2003 – Robert H. Crabtree
An Organometallic Carousel: Abnormal Binding of Heterocyclic Ligands
Organometallic catalysis, widely employed in organic and industrial chemistry, relies on metal complexes that contain permanent ligands that endow the catalyst with the desired selectivity properties, such as enantioselectivity in asymmetric catalysis. Phosphines (PR3), the ligands used most widely to date, are extremely effective but give catalysts that are generally air- and heat-sensitive. In recent years, 'carbene' ligands derived from imidazolium salts have given equally impressive catalysts in terms of selectivity and activity, but these now tend to be much more air and thermally stable.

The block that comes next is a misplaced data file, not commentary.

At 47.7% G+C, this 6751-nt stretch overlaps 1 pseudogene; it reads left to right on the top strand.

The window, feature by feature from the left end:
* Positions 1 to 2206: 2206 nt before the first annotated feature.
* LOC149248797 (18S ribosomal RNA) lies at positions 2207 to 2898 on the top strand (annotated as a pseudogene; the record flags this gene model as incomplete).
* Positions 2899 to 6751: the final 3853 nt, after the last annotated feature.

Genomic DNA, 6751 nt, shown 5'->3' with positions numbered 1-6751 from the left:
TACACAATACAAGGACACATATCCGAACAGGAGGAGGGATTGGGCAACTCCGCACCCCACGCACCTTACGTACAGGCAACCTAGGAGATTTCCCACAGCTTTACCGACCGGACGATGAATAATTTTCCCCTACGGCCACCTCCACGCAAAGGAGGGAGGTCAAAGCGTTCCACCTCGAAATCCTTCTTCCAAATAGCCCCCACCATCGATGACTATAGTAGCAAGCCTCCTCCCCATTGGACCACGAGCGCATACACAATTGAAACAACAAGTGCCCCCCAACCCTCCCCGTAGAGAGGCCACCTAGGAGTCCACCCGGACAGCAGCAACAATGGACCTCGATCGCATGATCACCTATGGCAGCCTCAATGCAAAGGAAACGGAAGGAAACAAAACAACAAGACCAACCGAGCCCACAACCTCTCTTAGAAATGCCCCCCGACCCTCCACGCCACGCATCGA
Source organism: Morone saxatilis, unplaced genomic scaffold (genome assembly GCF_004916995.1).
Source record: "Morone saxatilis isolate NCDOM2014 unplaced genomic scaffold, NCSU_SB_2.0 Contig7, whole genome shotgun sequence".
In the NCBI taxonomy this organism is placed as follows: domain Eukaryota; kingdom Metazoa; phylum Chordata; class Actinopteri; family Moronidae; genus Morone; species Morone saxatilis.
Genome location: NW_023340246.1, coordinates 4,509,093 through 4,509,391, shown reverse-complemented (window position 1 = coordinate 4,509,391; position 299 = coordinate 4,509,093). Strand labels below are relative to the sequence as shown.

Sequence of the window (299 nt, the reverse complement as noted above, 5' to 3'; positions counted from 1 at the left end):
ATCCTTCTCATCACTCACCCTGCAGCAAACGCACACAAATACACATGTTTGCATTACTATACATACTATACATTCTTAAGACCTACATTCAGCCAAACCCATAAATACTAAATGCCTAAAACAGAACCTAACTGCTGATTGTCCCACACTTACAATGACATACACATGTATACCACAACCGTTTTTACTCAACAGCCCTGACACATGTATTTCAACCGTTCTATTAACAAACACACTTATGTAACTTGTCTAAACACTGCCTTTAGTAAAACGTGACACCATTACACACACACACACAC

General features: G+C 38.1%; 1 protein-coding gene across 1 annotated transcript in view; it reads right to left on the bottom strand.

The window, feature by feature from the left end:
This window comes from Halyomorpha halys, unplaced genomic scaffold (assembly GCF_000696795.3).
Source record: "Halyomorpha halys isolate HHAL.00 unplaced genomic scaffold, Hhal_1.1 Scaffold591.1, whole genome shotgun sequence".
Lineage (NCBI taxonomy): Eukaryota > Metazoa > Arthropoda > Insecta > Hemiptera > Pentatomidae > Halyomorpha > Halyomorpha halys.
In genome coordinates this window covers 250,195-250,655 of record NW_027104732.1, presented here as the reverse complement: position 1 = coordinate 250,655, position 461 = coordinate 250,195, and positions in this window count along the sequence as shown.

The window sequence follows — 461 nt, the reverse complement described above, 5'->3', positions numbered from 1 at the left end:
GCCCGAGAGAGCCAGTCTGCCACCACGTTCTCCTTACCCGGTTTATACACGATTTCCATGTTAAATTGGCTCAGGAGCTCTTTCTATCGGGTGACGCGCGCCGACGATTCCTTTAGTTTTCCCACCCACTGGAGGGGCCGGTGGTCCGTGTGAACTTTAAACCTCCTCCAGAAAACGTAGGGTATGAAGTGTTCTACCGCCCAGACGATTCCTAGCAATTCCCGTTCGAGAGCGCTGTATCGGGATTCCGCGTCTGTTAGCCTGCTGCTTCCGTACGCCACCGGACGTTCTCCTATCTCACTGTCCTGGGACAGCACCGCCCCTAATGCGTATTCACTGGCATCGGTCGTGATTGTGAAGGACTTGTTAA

We now show that such carbenes can be formed for Rh, Ir, Pd and Pt by simpler and milder synthetic pathways than currently used. These allow access to chelating carbenes with more complex structures than previously possible. Not only imidazolium, but also triazolium-derived ligands are possible. Abnormal binding at the 'wrong' carbon — never previously seen — can occur for both heterocycles. The ratio of normal to abnormal binding is very sensitive to the counterion, posing interesting mechanistic issues. NMR work allows the ion pair solution structure to be deduced and compared with that predicted from DFT calculations. High catalytic activity is seen in several cases, strongly depending on the structure of the catalyst. Abnormal imidazolium binding may have bioinorganic significance because histidine could in principle bind via carbon as well as the classical binding via N. Abnormal ligand is discussed.